I spent many years visiting and walking around Coney Island. It truly was a wonderland of iconic history.

I loved the place!
I was told that the combative couple were not husband and wife, but brother and sister.

I was often there when the upstairs "deck" was occupied by rowdy Brooklyn Union Gas workers.
They sure knew how to have a good time.

Both sides of my family are from Coney but my mother's side (Jaccarino) ate at Stella's often. I remember going as a kid and being frightened because the couple who owner the place were always screaming and cursing at one another. I remember the flypaper hanging from the ceilings, and the walls which had lumps in them from where they painted over the flies! The animal nursery and the Wax Musee were defiently my favorite things as a child. I was disappointed that they were gone by the time I had kids of my own but at least Cyclone, Astrotower and Spookarama were stillthere <3

My hubby and I remember it well. We got engaged there almost 50 years ago. Great times. The wax covered empty wine bottles used as candle holders. And yes the flies, lol. I think we used more energy chasing them away than we did eating. We both grew up on CI and wouldn't change a thing. What a great childhood we had growing up there. So much has changed but we will always remember it as it was back in the day.

We run a program for seniors called Circle of Memories and our guest fondly remembers Stella's on W.15th St.
We are putting together a scrapbook for her and that would be a great photo to have. Thanks. John

I was hoping someone would remember the strolling violin player there on weekends. That was my grandfather (Sam) he was my hero and really miss him. If someone ever comes across any pics of Stella's, it would mean the world to me if you would share them with me. All the best everyone.

When I was a little girl, I went and graduated from Our Lady of Solace. My family and I always went to Stella's. The food was awesome. Never had good Italian food since. Such a shame it burned down.

Yes, I also remember Stella's just as described above. The owners were brother and sister. If fact, they were the aunt and uncle of my aunt that married my father's brother. We used to have the Italian bread bakery but didn't deliver to Stella's because their bread was baked by the Gerace's ( which was very good).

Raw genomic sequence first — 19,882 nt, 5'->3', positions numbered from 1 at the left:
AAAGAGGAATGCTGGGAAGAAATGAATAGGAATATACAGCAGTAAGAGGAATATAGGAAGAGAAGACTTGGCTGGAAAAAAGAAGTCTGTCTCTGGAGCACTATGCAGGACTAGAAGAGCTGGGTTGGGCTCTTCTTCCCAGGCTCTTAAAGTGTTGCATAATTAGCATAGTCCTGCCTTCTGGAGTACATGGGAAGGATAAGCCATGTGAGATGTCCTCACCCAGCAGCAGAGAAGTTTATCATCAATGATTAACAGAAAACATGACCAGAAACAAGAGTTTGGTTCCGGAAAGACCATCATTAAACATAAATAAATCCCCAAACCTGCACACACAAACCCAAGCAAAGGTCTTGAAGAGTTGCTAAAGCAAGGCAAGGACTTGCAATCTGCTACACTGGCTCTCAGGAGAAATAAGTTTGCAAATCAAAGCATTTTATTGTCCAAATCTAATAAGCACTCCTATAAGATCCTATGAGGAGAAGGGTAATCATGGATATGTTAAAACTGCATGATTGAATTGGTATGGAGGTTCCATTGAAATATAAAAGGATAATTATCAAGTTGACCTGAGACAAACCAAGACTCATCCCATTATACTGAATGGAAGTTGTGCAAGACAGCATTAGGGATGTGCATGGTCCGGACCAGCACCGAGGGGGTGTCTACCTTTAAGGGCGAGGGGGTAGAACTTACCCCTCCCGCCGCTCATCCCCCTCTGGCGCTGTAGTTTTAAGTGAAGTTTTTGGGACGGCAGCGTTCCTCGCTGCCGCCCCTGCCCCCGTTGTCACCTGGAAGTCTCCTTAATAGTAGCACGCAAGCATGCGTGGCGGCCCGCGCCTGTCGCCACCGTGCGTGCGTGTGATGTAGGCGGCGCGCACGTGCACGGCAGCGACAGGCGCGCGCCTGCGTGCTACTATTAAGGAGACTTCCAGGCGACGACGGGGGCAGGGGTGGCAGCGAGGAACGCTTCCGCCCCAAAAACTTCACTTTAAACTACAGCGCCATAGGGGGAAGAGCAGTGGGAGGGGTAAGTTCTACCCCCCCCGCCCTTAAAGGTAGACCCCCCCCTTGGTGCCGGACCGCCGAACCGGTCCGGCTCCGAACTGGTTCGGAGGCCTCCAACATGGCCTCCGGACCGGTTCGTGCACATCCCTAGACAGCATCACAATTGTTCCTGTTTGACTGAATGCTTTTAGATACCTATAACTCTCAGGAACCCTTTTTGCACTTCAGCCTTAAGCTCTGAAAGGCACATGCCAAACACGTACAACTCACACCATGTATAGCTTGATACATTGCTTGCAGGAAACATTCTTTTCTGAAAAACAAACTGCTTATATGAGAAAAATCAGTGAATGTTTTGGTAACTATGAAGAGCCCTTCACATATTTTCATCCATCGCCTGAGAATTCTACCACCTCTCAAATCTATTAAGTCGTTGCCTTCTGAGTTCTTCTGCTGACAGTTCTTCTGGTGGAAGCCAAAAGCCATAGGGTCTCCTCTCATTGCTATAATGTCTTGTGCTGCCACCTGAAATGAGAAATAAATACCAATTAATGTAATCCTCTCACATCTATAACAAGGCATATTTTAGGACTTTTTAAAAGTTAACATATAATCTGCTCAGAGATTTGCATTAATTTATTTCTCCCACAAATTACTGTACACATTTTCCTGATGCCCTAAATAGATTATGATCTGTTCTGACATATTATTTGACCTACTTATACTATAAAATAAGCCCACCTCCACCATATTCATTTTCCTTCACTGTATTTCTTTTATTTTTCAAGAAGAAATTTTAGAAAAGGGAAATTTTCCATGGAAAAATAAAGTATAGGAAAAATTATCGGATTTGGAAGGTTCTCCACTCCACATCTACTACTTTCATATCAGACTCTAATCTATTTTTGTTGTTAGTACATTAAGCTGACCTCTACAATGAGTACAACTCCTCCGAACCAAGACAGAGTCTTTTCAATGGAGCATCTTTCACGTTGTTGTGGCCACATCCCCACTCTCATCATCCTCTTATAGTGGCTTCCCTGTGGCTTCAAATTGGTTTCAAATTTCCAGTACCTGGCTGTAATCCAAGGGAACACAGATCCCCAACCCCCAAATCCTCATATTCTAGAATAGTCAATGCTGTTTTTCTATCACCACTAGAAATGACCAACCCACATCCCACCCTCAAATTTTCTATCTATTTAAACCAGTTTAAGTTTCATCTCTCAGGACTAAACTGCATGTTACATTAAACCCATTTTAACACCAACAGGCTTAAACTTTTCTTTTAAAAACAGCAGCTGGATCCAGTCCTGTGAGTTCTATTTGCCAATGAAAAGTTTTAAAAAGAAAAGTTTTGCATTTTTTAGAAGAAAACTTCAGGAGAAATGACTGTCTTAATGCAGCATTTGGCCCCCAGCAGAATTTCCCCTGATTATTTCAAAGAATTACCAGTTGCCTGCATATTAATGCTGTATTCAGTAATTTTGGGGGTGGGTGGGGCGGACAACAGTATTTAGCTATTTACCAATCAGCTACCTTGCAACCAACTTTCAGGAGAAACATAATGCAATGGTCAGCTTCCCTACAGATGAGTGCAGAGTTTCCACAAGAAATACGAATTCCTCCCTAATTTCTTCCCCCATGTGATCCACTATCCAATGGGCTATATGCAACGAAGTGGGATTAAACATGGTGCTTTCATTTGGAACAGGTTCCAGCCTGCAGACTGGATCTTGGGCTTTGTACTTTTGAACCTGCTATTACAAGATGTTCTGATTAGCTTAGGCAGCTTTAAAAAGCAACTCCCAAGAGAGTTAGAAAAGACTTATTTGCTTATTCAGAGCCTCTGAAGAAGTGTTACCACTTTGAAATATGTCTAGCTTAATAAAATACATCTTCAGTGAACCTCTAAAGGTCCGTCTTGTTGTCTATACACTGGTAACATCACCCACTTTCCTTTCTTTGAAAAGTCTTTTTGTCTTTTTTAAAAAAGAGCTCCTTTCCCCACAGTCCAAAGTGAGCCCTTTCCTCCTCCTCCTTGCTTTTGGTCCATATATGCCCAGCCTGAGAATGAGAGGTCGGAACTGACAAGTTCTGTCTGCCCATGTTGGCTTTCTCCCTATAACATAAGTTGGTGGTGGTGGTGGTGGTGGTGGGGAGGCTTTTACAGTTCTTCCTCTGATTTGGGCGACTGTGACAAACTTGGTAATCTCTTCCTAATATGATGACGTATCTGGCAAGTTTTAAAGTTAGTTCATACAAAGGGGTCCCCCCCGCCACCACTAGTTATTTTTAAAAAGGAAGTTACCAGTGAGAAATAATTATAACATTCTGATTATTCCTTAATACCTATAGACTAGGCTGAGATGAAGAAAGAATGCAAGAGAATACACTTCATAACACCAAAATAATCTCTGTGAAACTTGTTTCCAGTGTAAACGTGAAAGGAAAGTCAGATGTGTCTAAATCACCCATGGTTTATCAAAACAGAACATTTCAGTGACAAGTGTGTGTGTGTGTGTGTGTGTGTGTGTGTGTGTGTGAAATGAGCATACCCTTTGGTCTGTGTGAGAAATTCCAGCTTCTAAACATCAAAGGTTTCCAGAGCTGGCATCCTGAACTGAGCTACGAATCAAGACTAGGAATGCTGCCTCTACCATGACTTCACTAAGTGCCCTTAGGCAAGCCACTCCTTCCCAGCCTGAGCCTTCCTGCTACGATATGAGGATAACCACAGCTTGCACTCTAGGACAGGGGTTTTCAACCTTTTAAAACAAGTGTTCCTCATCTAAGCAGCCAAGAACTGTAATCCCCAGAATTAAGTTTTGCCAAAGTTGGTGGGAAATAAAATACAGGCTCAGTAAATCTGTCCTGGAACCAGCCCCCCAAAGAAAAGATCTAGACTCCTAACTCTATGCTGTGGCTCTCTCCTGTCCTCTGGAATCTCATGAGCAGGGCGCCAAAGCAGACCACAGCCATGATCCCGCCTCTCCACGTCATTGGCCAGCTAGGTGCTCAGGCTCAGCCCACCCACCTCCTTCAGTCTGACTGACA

I too remember Stellas! The food, the bread, the shouting in the kitchen and the flies. Every Sunday my future wife, future mother and father in law would have dinner at Stellas. Great food and memories!!!

I only got to eat there maybe once or twice . I was only 6 months old. And someone yelled at my dad for taking an infant to a classy restaurant and my dad laughed . He is 80 and still tells that story about Stella's. And if you told the guy Andy that owned the place it was cold inside. He would tell you to drink more wine

The very first Stella’s was diagonally across the street from what was the second home of the place. It had a front dining room and then in the back was another room which you accessed through a narrow section that had a huge old chest where they kept the plates, glasses, silverware etc. the back room was severe to say the least, it had a very high ceiling and if I recall correctly, a skylight in it. The kitchen was to the right and there was a potbelly stove sort of in the middle of the room.
There was always something that my mom had said that I barely remember, but that the brother, Andrew, and his sister were paesani , from Basilicata, Provincia di Matera. I must have been around nine years old back then. We hardly ever ate out, but on special occasions we did, and since the food was like my mother cooked, it was acceptable!